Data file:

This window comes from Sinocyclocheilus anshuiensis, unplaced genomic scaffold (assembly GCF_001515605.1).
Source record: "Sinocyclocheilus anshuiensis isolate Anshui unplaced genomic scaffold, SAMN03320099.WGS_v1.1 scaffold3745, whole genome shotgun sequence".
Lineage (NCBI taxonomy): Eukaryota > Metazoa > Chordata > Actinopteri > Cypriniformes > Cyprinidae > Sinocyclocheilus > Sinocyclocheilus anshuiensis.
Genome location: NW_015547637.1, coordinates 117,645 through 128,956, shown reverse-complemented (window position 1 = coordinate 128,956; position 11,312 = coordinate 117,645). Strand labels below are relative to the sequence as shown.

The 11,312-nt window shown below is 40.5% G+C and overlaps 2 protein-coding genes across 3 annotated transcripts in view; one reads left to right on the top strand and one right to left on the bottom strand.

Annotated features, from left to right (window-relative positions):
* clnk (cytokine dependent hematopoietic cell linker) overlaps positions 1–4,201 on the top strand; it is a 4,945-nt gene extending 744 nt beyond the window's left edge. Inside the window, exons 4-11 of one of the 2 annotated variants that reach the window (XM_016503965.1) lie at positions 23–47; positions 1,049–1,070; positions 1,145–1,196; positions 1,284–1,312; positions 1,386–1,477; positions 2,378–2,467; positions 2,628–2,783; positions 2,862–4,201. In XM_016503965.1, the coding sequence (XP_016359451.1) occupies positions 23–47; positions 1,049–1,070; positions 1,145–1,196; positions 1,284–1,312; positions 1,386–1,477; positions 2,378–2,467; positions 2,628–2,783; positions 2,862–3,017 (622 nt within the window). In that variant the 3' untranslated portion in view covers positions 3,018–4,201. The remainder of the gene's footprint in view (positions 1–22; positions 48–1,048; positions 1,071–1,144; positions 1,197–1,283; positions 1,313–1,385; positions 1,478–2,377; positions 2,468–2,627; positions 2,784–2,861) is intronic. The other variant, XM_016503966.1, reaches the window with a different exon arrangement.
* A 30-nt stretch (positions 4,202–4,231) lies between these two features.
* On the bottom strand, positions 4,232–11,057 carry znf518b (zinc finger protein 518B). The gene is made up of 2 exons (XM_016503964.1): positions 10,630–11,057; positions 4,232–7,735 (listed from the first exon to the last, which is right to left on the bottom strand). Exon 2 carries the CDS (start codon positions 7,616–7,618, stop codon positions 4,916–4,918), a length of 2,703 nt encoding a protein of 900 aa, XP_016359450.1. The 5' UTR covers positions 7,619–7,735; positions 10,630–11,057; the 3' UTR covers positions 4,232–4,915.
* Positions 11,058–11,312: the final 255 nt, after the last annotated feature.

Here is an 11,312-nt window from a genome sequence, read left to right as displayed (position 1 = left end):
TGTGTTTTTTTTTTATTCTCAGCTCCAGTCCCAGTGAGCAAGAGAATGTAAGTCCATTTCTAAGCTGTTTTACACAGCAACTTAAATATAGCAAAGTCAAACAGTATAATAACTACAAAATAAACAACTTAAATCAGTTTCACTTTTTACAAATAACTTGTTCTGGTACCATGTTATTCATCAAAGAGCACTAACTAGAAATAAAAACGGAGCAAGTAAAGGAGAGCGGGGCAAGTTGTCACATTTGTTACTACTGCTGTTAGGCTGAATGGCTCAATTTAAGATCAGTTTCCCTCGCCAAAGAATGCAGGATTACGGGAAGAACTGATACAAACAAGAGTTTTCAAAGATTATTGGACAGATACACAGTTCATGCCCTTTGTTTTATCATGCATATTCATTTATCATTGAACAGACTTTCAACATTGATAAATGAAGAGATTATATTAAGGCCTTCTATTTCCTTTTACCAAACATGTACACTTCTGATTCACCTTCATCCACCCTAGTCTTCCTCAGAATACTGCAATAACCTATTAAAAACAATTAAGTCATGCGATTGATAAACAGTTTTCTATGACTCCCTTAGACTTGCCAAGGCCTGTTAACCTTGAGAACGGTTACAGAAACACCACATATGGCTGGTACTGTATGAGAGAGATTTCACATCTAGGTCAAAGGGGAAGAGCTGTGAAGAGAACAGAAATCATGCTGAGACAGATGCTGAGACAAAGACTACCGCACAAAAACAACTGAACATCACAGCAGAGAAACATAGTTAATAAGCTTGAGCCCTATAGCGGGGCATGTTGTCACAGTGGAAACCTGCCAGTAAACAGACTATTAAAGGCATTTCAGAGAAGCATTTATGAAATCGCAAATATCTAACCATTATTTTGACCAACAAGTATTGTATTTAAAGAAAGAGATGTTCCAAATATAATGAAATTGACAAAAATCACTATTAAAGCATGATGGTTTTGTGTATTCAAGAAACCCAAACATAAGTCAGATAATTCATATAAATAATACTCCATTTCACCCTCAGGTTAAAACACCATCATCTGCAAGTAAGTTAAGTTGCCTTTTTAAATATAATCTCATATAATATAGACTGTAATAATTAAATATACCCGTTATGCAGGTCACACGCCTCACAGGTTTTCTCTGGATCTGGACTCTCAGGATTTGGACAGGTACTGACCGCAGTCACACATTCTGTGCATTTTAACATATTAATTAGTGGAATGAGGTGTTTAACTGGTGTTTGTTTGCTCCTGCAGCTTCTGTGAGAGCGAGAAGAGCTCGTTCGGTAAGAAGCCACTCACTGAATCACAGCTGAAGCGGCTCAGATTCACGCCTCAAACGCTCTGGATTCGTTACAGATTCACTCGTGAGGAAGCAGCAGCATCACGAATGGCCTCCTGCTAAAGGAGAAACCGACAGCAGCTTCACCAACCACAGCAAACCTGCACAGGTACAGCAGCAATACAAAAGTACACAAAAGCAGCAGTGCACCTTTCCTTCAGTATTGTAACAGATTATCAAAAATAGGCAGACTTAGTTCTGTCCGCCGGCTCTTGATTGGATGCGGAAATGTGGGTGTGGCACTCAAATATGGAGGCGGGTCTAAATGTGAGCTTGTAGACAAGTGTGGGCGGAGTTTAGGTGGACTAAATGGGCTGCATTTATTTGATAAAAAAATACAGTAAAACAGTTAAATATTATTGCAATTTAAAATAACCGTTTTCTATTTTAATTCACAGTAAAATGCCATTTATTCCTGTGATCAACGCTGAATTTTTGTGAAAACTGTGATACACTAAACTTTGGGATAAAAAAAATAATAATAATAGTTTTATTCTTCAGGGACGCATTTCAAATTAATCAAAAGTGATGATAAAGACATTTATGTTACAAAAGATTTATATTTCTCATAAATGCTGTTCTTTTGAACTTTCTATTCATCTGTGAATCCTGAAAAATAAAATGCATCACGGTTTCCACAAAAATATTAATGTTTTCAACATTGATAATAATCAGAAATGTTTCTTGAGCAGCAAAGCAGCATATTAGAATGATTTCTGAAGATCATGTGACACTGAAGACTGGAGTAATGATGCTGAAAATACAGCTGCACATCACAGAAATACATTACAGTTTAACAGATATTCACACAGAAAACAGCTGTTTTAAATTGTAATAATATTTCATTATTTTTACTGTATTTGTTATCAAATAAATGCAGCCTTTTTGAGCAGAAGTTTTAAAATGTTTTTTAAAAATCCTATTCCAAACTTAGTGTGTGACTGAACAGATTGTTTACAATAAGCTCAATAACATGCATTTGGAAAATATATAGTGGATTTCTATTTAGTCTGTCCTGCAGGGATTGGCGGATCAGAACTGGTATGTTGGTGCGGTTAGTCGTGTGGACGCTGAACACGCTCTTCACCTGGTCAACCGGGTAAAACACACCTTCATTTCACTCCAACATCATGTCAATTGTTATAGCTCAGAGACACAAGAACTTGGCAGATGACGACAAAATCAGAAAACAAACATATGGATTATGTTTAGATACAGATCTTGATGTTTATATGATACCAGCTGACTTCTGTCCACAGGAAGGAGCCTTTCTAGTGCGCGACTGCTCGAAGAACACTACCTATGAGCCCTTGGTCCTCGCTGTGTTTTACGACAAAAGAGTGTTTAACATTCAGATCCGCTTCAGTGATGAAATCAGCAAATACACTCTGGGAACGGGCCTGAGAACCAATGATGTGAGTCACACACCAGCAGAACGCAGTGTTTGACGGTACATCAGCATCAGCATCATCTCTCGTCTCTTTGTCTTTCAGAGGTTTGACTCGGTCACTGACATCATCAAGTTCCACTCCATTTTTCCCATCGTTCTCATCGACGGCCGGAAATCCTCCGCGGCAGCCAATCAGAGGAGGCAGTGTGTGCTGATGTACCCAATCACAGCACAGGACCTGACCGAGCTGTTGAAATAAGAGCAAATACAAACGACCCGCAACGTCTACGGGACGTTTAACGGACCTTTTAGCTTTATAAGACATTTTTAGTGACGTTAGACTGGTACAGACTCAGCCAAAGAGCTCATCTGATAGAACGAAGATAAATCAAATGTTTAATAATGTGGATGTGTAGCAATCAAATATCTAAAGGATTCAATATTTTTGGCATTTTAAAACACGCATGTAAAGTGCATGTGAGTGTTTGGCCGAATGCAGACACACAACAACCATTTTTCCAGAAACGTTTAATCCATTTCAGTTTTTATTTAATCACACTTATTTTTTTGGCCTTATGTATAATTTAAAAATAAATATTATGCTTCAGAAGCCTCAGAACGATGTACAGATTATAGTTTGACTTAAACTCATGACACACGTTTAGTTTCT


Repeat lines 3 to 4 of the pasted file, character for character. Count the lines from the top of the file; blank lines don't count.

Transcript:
Lineage (NCBI taxonomy): Eukaryota > Metazoa > Chordata > Actinopteri > Cypriniformes > Cyprinidae > Sinocyclocheilus > Sinocyclocheilus anshuiensis.
Genome location: NW_015547637.1, coordinates 117,645 through 128,956, shown reverse-complemented (window position 1 = coordinate 128,956; position 11,312 = coordinate 117,645). Strand labels below are relative to the sequence as shown.